R. v. MILLS, 2019 SCC 22

Sexual conversations between an adult and a child are not subject to privacy and can be assessed by the State without permission.

The case is before the Hon’ble Supreme Court of Canada. The Appellant is Mr. Mills who is 32 years old. In 2012, a Police Constable Greg Hobbs created some fake social media profiles on Facebook and Hotmail and indulged into sexually illicit conversations with Mr. Mills. All these conversations between the two were being recorded and captured by a software called “Snagit”. Mr. Mills was later arrested and charged with the offence of “child luring” under Section 172.1 of the Canadian Criminal Code.

The argument from the side of Mr. Mills was that the police had no authority to conduct an undercover operation without the permission of a judge which is a prerequisite under Section 184.2 of the Code. He argued that his conversations with Leann could not be brought in as evidence in the Hon’ble court of law as these were obtained out of the breach committed by the police. On the other hand, the police’s case was that they did not require any prior permission to conduct an undercover operation or to even screenshot such conversations.

When the case went before the Trial Court, the judge agreed with the argument presented by the Appellant, however still found him guilty considering that this was a serious offence. Court of Appeal elucidated on the issue by stating that the police did not even need a judge’s permission in the first place. The Hon’ble Supreme Court of Canada dismissed the appeal and explicated that privacy cannot be given by the state in a situation wherein an adult is indulging in sexually colored conversations with a child. Privacy as per Section 8 of the Canadian Charter of Rights and Freedoms is based on the doctrine of “reasonable expectation of privacy” by which it means that the State cannot search without permission and permission can be given by a judge in the form of a search warrant. For enhanced understanding, Court referred to precedents like Hunter v. Southam Inc., [1984] 2 S.C.R. 145 and R. v. Tessling, 2004 SCC 67: [2004] 3 S.C.R. 432.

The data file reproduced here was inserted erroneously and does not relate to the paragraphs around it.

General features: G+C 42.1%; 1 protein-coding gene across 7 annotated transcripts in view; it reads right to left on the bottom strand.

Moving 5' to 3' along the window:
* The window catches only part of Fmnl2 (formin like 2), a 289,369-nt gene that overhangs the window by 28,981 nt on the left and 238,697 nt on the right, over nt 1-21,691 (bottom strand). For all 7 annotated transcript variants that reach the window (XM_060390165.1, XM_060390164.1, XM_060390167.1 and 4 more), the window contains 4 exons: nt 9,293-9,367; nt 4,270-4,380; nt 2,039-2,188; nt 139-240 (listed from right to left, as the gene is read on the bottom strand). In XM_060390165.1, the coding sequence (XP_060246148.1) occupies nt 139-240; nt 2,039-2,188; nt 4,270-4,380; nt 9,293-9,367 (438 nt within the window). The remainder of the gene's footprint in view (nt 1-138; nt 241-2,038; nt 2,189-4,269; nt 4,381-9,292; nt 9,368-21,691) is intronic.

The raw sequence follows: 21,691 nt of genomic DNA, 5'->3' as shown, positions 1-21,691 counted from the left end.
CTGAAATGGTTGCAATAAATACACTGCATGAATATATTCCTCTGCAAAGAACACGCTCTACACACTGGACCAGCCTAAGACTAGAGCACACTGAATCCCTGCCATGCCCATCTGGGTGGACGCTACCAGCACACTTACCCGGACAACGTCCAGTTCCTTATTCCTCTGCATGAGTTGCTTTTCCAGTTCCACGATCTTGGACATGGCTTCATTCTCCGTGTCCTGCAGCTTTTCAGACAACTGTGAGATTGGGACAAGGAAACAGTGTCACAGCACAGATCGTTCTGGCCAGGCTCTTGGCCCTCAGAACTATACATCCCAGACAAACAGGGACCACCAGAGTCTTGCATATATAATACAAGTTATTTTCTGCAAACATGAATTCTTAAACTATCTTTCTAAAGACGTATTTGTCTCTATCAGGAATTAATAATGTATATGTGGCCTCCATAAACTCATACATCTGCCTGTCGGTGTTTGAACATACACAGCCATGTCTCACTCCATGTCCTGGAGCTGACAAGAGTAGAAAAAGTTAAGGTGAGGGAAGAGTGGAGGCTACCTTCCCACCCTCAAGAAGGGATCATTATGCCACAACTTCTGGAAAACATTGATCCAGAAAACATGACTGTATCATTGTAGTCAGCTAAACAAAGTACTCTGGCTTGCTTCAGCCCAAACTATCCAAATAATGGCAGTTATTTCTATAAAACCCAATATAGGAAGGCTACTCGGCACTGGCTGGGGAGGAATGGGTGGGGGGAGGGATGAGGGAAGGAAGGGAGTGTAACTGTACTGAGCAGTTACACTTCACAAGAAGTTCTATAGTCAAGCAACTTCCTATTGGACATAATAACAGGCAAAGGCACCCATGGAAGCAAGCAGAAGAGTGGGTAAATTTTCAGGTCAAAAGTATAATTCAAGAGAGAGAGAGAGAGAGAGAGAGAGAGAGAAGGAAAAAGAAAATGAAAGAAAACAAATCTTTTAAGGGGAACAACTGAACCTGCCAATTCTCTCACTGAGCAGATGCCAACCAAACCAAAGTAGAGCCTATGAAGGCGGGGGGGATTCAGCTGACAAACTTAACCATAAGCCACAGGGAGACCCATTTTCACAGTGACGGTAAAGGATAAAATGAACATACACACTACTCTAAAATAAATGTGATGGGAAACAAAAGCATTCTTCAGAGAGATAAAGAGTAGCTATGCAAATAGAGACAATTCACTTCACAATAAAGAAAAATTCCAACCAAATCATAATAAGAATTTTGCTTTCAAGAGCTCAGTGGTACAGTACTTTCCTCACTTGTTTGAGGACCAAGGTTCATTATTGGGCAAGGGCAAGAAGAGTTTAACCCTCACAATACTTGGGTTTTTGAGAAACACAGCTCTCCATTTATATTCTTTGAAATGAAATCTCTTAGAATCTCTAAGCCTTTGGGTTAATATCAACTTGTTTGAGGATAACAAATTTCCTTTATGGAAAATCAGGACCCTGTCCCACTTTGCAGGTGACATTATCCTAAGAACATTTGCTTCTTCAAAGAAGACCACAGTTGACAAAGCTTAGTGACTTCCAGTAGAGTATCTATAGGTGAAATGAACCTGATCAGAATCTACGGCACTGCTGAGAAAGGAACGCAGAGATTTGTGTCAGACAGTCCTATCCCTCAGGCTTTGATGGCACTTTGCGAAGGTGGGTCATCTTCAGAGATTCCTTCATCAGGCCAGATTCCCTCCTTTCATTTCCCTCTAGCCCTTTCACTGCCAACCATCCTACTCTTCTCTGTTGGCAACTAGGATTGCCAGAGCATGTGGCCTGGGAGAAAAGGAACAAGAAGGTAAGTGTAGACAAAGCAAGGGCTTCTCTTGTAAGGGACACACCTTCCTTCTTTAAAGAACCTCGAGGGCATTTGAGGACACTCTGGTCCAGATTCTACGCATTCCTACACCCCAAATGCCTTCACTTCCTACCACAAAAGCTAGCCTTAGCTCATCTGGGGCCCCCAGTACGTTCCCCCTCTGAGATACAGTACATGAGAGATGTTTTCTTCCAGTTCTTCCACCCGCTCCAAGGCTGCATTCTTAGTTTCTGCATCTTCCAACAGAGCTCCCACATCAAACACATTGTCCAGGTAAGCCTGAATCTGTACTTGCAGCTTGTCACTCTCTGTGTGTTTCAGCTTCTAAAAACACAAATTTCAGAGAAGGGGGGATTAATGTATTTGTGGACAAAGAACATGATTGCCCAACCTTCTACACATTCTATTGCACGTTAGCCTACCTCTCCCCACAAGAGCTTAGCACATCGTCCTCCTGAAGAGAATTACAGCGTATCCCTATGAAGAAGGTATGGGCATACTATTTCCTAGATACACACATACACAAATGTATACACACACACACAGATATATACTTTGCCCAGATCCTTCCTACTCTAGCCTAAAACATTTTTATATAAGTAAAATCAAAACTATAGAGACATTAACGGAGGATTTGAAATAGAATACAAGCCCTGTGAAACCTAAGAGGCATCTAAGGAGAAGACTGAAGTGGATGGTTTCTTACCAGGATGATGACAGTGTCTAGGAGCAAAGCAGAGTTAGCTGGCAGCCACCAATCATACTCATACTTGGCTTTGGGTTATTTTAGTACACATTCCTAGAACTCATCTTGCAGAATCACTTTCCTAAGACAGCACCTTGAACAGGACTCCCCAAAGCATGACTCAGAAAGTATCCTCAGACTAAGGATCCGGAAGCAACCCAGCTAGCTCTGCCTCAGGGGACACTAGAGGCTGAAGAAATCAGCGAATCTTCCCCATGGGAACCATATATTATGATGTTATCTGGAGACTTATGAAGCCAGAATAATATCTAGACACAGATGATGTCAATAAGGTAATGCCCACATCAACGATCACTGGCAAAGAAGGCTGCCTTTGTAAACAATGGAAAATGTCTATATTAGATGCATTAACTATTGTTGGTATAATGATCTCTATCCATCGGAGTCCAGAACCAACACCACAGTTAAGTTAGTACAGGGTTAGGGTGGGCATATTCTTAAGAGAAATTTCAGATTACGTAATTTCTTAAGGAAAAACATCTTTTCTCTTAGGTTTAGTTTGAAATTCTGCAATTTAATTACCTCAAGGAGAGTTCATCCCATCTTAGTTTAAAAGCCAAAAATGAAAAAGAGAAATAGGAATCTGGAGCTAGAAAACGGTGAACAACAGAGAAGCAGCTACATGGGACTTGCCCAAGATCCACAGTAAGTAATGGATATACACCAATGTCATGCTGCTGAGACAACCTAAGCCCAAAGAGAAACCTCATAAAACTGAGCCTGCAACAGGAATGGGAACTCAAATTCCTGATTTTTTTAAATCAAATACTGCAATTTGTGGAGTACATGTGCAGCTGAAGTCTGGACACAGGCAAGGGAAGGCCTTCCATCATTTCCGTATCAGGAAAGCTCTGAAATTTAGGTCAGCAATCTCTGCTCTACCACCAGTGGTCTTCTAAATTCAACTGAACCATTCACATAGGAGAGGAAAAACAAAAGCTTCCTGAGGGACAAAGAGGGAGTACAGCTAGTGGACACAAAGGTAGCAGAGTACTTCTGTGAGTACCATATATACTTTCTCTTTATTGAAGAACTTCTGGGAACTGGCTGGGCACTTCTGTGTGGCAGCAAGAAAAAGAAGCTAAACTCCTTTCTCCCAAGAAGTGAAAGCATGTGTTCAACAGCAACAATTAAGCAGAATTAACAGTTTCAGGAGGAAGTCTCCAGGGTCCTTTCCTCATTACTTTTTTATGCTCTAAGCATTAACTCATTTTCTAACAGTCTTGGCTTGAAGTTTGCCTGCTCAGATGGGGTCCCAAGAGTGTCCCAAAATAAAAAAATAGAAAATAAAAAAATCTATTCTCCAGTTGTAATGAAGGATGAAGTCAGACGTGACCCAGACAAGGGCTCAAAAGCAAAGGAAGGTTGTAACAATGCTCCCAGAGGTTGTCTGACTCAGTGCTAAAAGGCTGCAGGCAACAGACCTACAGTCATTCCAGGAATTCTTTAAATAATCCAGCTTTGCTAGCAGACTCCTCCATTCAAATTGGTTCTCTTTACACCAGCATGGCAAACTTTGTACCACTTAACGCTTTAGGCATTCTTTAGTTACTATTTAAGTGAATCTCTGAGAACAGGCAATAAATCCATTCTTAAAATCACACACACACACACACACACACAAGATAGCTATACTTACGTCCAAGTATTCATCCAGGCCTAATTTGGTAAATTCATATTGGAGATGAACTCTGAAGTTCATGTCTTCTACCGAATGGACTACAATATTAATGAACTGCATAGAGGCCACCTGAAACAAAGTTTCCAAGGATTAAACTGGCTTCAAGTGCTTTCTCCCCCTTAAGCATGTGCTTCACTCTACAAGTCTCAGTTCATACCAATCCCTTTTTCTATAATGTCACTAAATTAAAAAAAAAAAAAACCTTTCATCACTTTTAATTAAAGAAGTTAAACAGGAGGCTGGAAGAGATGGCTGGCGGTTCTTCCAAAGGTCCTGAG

The Hon’ble Court clarified that this doctrine is not applicable in the present case because this was a mere undercover operation and there wasn’t any issue of privacy from the very beginning. The same issue would have arisen if there would have been a situation wherein one of the parties had induced another to commit a crime which did not happen in the instant case as there wasn’t any active/ positive inducement from “Leann’s” side. As the majority of the bench concluded that there was no breach of privacy that corroborates to the fact that there was no “search” and Section 184.2 isn’t violated.

All judges agreed that the Court shouldn’t be posed with the question of whether something is private or not, instead they should indulge themselves in defining what a rational person expects to be private in the society. The same privacy conundrums were later sorted by the Supreme Court in cases like R. v. Reeves, 2018 SCC 56, R. v. Jarvis, 2019 SCC 10 and R. v. Morrison, 2019 SCC 15.